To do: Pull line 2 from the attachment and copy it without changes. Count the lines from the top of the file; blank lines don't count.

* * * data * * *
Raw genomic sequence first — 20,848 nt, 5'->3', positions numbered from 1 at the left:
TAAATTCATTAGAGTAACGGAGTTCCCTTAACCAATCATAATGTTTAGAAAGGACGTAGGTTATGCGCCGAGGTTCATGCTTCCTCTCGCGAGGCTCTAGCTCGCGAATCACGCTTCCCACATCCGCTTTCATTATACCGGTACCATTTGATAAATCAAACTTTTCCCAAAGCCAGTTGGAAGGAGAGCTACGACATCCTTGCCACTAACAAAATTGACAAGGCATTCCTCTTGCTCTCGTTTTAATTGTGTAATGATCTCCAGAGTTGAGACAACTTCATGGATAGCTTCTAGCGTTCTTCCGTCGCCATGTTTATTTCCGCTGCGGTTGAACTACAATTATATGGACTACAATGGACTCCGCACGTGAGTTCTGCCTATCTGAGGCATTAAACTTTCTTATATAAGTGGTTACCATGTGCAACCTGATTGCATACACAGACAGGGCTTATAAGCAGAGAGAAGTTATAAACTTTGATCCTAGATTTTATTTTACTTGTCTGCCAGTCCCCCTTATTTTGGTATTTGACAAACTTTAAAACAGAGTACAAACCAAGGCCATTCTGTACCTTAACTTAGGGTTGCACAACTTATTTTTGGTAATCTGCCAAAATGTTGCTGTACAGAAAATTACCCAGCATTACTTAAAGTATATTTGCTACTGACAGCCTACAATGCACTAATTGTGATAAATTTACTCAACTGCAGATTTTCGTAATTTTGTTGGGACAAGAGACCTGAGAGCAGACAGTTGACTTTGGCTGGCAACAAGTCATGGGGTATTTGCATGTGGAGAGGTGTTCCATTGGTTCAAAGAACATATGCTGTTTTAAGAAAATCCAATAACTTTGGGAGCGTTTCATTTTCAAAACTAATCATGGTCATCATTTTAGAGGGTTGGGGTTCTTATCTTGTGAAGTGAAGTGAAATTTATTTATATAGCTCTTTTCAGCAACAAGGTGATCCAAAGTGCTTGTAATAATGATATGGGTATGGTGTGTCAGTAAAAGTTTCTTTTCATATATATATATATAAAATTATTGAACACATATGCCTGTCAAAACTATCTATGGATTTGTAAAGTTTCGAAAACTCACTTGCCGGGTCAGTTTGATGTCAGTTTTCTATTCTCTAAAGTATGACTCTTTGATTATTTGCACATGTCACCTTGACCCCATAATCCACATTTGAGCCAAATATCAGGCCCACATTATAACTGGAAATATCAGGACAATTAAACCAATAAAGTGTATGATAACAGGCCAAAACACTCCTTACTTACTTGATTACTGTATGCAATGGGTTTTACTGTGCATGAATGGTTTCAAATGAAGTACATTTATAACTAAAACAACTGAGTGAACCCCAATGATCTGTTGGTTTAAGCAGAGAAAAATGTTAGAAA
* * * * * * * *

TAAATTCATTAGAGTAACGGAGTTCCCTTAACCAATCATAATGTTTAGAAAGGACGTAGGTTATGCGCCGAGGTTCATGCTTCCTCTCGCGAGGCTCTAGCTCGCGAATCACGCTTCCCACATCCGCTTTCATTATACCGGTACCATTTGATAAATCAAACTTTTCCCAAAGCCAGTTGGAAGGAGAGCTACGACATCCTTGCCACTAACAAAATTGACAAGGCATTCCTCTTGCTCTCGTTTTAATTGTGTAATGATCTCCAGAGTTGAGACAACTTCATGGATAGCTTCTAGCGTTCTTCCGTCGCCATGTTTATTTCCGCTGCGGTTGAACTACAATTATATGGACTACAATGGACTCCGCACGTGAGTTCTGCCTATCTGAGGCATTAAACTTTCTTATATAAGTGGTTACCATGTGCAACCTGATTGCATACACAGACAGGGCTTATAAGCAGAGAGAAGTTATAAACTTTGATCCTAGATTTTATTTTACTTGTCTGCCAGTCCCCCTTATTTTGGTATTTGACAAACTTTAAAACAGAGTACAAACCAAGGCCATTCTGTACCTTAACTTAGGGTTGCACAACTTATTTTTGGTAATCTGCCAAAATGTTGCTGTACAGAAAATTACCCAGCATTACTTAAAGTATATTTGCTACTGACAGCCTACAATGCACTAATTGTGATAAATTTACTCAACTGCAGATTTTCGTAATTTTGTTGGGACAAGAGACCTGAGAGCAGACAGTTGACTTTGGCTGGCAACAAGTCATGGGGTATTTGCATGTGGAGAGGTGTTCCATTGGTTCAAAGAACATATGCTGTTTTAAGAAAATCCAATAACTTTGGGAGCGTTTCATTTTCAAAACTAATCATGGTCATCATTTTAGAGGGTTGGGGTTCTTATCTTGTGAAGTGAAGTGAAATTTATTTATATAGCTCTTTTCAGCAACAAGGTGATCCAAAGTGCTTGTAATAATGATATGGGTATGGTGTGTCAGTAAAAGTTTCTTTTCATATATATATATATAAAATTATTGAACACATATGCCTGTCAAAACTATCTATGGATTTGTAAAGTTTCGAAAACTCACTTGCCGGGTCAGTTTGATGTCAGTTTTCTATTCTCTAAAGTATGACTCTTTGATTATTTGCACATGTCACCTTGACCCCATAATCCACATTTGAGCCAAATATCAGGCCCACATTATAACTGGAAATATCAGGACAATTAAACCAATAAAGTGTATGATAACAGGCCAAAACACTCCTTACTTACTTGATTACTGTATGCAATGGGTTTTACTGTGCATGAATGGTTTCAAATGAAGTACATTTATAACTAAAACAACTGAGTGAACCCCAATGATCTGTTGGTTTAAGCAGAGAAAAATGTTAGAAA